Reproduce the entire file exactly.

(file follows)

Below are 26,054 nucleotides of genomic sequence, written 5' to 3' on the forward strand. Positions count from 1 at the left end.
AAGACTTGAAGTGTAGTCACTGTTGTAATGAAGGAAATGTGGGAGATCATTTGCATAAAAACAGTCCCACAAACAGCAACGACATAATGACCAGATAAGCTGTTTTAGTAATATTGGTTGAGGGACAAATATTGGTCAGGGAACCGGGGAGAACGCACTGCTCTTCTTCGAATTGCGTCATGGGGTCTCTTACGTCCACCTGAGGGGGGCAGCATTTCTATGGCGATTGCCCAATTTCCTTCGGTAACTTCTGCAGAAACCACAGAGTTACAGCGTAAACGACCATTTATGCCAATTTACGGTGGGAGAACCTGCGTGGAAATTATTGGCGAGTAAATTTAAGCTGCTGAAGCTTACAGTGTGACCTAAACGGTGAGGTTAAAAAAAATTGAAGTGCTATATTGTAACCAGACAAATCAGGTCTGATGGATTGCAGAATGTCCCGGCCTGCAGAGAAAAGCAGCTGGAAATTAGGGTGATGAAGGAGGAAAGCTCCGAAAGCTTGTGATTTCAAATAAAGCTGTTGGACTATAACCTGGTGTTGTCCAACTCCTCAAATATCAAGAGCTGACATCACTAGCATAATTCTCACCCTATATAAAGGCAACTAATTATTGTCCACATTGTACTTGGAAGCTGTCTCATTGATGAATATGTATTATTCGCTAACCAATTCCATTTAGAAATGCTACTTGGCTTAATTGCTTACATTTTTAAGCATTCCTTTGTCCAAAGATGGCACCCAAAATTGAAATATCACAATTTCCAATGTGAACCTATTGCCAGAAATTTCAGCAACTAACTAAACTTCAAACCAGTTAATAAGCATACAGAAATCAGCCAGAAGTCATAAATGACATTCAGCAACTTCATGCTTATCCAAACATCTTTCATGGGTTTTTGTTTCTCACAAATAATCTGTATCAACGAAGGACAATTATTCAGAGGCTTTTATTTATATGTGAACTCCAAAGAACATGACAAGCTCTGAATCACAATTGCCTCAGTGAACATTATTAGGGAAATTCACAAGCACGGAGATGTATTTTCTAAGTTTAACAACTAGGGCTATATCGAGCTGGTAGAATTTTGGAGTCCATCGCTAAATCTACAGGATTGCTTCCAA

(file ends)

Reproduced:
Below are 26,054 nucleotides of genomic sequence, written 5' to 3' on the forward strand. Positions count from 1 at the left end.
AAGACTTGAAGTGTAGTCACTGTTGTAATGAAGGAAATGTGGGAGATCATTTGCATAAAAACAGTCCCACAAACAGCAACGACATAATGACCAGATAAGCTGTTTTAGTAATATTGGTTGAGGGACAAATATTGGTCAGGGAACCGGGGAGAACGCACTGCTCTTCTTCGAATTGCGTCATGGGGTCTCTTACGTCCACCTGAGGGGGGCAGCATTTCTATGGCGATTGCCCAATTTCCTTCGGTAACTTCTGCAGAAACCACAGAGTTACAGCGTAAACGACCATTTATGCCAATTTACGGTGGGAGAACCTGCGTGGAAATTATTGGCGAGTAAATTTAAGCTGCTGAAGCTTACAGTGTGACCTAAACGGTGAGGTTAAAAAAAATTGAAGTGCTATATTGTAACCAGACAAATCAGGTCTGATGGATTGCAGAATGTCCCGGCCTGCAGAGAAAAGCAGCTGGAAATTAGGGTGATGAAGGAGGAAAGCTCCGAAAGCTTGTGATTTCAAATAAAGCTGTTGGACTATAACCTGGTGTTGTCCAACTCCTCAAATATCAAGAGCTGACATCACTAGCATAATTCTCACCCTATATAAAGGCAACTAATTATTGTCCACATTGTACTTGGAAGCTGTCTCATTGATGAATATGTATTATTCGCTAACCAATTCCATTTAGAAATGCTACTTGGCTTAATTGCTTACATTTTTAAGCATTCCTTTGTCCAAAGATGGCACCCAAAATTGAAATATCACAATTTCCAATGTGAACCTATTGCCAGAAATTTCAGCAACTAACTAAACTTCAAACCAGTTAATAAGCATACAGAAATCAGCCAGAAGTCATAAATGACATTCAGCAACTTCATGCTTATCCAAACATCTTTCATGGGTTTTTGTTTCTCACAAATAATCTGTATCAACGAAGGACAATTATTCAGAGGCTTTTATTTATATGTGAACTCCAAAGAACATGACAAGCTCTGAATCACAATTGCCTCAGTGAACATTATTAGGGAAATTCACAAGCACGGAGATGTATTTTCTAAGTTTAACAACTAGGGCTATATCGAGCTGGTAGAATTTTGGAGTCCATCGCTAAATCTACAGGATTGCTTCCAA